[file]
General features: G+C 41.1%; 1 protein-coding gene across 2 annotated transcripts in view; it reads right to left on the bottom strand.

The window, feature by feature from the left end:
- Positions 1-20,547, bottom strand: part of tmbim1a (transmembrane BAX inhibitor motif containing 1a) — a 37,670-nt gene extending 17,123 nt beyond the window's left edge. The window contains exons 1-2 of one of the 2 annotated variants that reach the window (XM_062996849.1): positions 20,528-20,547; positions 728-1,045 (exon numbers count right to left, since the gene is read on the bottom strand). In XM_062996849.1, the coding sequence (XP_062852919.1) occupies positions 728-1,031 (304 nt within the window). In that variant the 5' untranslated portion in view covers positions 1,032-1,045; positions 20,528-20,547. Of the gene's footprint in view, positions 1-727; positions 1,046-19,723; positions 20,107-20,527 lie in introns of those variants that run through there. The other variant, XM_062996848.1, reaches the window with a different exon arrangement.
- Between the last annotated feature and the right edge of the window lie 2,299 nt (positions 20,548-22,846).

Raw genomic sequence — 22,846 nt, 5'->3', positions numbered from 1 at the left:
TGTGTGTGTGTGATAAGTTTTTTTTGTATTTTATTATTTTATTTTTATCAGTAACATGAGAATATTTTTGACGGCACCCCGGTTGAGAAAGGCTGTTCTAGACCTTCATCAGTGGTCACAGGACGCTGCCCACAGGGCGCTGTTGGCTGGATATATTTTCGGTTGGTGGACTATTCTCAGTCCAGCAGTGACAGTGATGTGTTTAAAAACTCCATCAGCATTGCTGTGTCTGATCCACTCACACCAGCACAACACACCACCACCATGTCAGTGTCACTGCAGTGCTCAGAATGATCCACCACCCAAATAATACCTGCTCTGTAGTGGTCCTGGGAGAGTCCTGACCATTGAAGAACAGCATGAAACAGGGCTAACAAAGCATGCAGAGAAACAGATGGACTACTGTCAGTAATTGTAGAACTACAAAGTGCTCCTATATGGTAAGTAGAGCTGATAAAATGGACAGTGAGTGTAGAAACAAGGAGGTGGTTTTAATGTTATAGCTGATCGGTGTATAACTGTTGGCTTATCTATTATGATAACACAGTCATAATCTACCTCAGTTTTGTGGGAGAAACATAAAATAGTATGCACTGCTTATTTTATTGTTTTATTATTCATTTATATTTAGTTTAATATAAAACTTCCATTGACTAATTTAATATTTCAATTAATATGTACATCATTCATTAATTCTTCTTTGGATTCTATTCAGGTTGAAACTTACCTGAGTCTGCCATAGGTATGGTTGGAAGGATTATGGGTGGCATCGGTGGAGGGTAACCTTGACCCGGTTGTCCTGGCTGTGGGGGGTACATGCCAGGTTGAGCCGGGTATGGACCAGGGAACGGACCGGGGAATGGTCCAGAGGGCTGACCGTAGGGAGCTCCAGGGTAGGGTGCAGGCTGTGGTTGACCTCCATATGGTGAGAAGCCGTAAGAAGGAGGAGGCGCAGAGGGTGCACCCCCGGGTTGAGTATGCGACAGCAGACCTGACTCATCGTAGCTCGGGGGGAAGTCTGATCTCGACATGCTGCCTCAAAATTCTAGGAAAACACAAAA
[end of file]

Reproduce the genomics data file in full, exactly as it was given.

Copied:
General features: G+C 41.1%; 1 protein-coding gene across 2 annotated transcripts in view; it reads right to left on the bottom strand.

The window, feature by feature from the left end:
- Positions 1-20,547, bottom strand: part of tmbim1a (transmembrane BAX inhibitor motif containing 1a) — a 37,670-nt gene extending 17,123 nt beyond the window's left edge. The window contains exons 1-2 of one of the 2 annotated variants that reach the window (XM_062996849.1): positions 20,528-20,547; positions 728-1,045 (exon numbers count right to left, since the gene is read on the bottom strand). In XM_062996849.1, the coding sequence (XP_062852919.1) occupies positions 728-1,031 (304 nt within the window). In that variant the 5' untranslated portion in view covers positions 1,032-1,045; positions 20,528-20,547. Of the gene's footprint in view, positions 1-727; positions 1,046-19,723; positions 20,107-20,527 lie in introns of those variants that run through there. The other variant, XM_062996848.1, reaches the window with a different exon arrangement.
- Between the last annotated feature and the right edge of the window lie 2,299 nt (positions 20,548-22,846).

Raw genomic sequence — 22,846 nt, 5'->3', positions numbered from 1 at the left:
TGTGTGTGTGTGATAAGTTTTTTTTGTATTTTATTATTTTATTTTTATCAGTAACATGAGAATATTTTTGACGGCACCCCGGTTGAGAAAGGCTGTTCTAGACCTTCATCAGTGGTCACAGGACGCTGCCCACAGGGCGCTGTTGGCTGGATATATTTTCGGTTGGTGGACTATTCTCAGTCCAGCAGTGACAGTGATGTGTTTAAAAACTCCATCAGCATTGCTGTGTCTGATCCACTCACACCAGCACAACACACCACCACCATGTCAGTGTCACTGCAGTGCTCAGAATGATCCACCACCCAAATAATACCTGCTCTGTAGTGGTCCTGGGAGAGTCCTGACCATTGAAGAACAGCATGAAACAGGGCTAACAAAGCATGCAGAGAAACAGATGGACTACTGTCAGTAATTGTAGAACTACAAAGTGCTCCTATATGGTAAGTAGAGCTGATAAAATGGACAGTGAGTGTAGAAACAAGGAGGTGGTTTTAATGTTATAGCTGATCGGTGTATAACTGTTGGCTTATCTATTATGATAACACAGTCATAATCTACCTCAGTTTTGTGGGAGAAACATAAAATAGTATGCACTGCTTATTTTATTGTTTTATTATTCATTTATATTTAGTTTAATATAAAACTTCCATTGACTAATTTAATATTTCAATTAATATGTACATCATTCATTAATTCTTCTTTGGATTCTATTCAGGTTGAAACTTACCTGAGTCTGCCATAGGTATGGTTGGAAGGATTATGGGTGGCATCGGTGGAGGGTAACCTTGACCCGGTTGTCCTGGCTGTGGGGGGTACATGCCAGGTTGAGCCGGGTATGGACCAGGGAACGGACCGGGGAATGGTCCAGAGGGCTGACCGTAGGGAGCTCCAGGGTAGGGTGCAGGCTGTGGTTGACCTCCATATGGTGAGAAGCCGTAAGAAGGAGGAGGCGCAGAGGGTGCACCCCCGGGTTGAGTATGCGACAGCAGACCTGACTCATCGTAGCTCGGGGGGAAGTCTGATCTCGACATGCTGCCTCAAAATTCTAGGAAAACACAAAA